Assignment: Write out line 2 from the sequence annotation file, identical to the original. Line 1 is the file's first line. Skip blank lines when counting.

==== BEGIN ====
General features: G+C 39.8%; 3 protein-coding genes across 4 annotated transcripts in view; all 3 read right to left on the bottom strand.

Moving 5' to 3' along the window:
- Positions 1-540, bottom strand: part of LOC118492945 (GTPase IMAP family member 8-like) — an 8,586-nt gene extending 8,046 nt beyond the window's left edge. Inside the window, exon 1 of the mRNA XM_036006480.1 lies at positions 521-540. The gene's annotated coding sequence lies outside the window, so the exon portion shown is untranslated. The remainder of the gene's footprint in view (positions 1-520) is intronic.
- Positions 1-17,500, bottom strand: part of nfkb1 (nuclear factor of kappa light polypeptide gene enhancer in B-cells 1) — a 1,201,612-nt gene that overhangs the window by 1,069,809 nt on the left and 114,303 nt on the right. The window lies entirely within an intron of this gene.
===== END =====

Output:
Moving 5' to 3' along the window: